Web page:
Saturday, August 20, 2005
How To Grow A Tomato
I swear, I didn't set out to be a Martha Stewart wannabe. I only wanted to try my hand at a few vegetables and maybe an herb or three. I had received moderate success last year when I grew tomatoes. First time I had ever grown a thing, other than children, and I didn't even water THEM on time! They turned out okay anyway. It all started in West Palm...
I am known as the Botanical Butcher of South Florida. I made short work of a spider plant and a cactus. I even took the life of a gorgeous philodendron that ticked me off, and it was SILK! Plants and I don't do well together. If I wanted all that greenery, I'd go buy some Benjamin Moore and airbrush something.
That all changed when I moved to Asheville. Maybe it was all that fresh air clogging my lungs, or the high altitude (nose bleed jumping off the porch) at which my little trailer sits. Perhaps it was the fact that there is so much color here. Green, brown, gold, yellow, orange, red, pink... it's enough to make one take leave of their senses. So I did.
I searched on the internet and at the library, and bugged the helpers at Home Depot so much they used their walkie talkies to warn each other when they saw me coming. Unfair advantage. I don't walk fast, and sometimes I can't walk very well at all, and it is not a pretty sight to see an overweight and overbearing lady hanging on to a shopping cart, chasing an orange vest around the light fixtures and down through the plumbing aisle. Chickens.
I am given some wonderful advice. Buy really good potting soil, and don't overwater whatever you put in it. Hey, I can do that! I purchase two healthy looking tomato plants. An Early Girl, guaranteed to give you wonderful sweet ripe fruit within sixty days, and a Better Boy. I wanted a Best Boy but they were all out. Better Boy seemed to be ahead of Okay Boy and Doing Fairly Boy, so Better Boy it was. I get them home, only to be informed by my neighbor that I cannot plant yet. It is late April and the ground may still experience a hard freeze. So? Get it a coat, for Polly's sake. I bring my two plants in to my home. I offer up food and shelter, and the occasional use of the CD player. They reward me with drooping leaves and bugs. I told you plants and I don't do well.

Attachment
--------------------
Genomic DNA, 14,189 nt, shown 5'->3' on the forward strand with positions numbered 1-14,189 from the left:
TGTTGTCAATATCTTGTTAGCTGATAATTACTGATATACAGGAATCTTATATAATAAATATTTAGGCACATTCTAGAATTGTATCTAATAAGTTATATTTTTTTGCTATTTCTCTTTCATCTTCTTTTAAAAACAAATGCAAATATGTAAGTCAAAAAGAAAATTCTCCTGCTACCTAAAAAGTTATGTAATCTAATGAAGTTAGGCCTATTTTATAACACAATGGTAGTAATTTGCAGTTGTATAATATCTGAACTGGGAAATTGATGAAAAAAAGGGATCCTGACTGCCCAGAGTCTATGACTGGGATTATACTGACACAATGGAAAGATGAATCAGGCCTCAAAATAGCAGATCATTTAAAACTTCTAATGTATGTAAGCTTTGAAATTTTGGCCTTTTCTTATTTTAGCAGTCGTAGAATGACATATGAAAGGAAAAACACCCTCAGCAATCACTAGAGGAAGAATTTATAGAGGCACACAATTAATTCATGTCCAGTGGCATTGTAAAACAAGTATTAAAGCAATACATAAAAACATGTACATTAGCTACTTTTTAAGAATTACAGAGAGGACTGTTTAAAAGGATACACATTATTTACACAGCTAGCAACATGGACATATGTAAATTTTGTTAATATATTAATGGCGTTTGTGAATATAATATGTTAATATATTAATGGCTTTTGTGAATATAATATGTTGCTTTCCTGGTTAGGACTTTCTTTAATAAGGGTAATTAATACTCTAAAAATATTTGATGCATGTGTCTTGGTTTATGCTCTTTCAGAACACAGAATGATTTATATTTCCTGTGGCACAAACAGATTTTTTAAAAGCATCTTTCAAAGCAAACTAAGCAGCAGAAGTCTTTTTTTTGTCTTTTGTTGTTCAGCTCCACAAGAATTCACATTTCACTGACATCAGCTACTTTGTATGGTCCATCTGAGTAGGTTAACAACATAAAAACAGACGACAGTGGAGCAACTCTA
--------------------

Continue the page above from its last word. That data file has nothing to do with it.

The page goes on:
Act One, Scene 2. Got more plants. Waited until the proper time, rechecked the soil and planted those little suckers. Watered only when they screamed of thirst, and gave them the occasional sprinkle of coffee grounds and crushed egg shells. I don't know why. I think I heard someone once say they were good for plants, and it beat having them leak to the bottom of the garbage bag!
Within approximately 60-75 days, I had tomatoes! Lots of tomatoes. Beautiful tomatoes all turning red at the same time. I made sauce. I made chili. I made chopped tomatoes. I made crochet balls by freezing tomatoes (man, that hurts if dropped). I gave away tomatoes. I took tomatoes to the local food bank. I threatened total strangers that they HAD to take my tomatoes.
Finally, tomato season was over and I could safely throw away those pesky plants whose fruit of their loins took up all my time and space. I was so out of the tomato growing business.
Until this year. :) This year I added herbs, sweet peppers, cucumbers and zucchini. I was supposed to get small compact zucchini. Great for everyday use (as if everyday usage included zucchini). Again, I followed all the instructions. I swear I didn't ignore a one. I really tried! What I got were monsters. The zucchini above (yep, that IS a zucchini)is not the smallest, nor the biggest, but it was the first ripe one so I had a friend take a picture for posterity.
The other vegetables in the garden, not to be outdone by the zucchini, grew just as big. Some bigger. There's a cucumber I've threatened my neighbors with that would make a baseball bat look puny. I'm going to bring it to the next lawn game we have here in the park. I think I've still got some crochet balls in the freezer. :)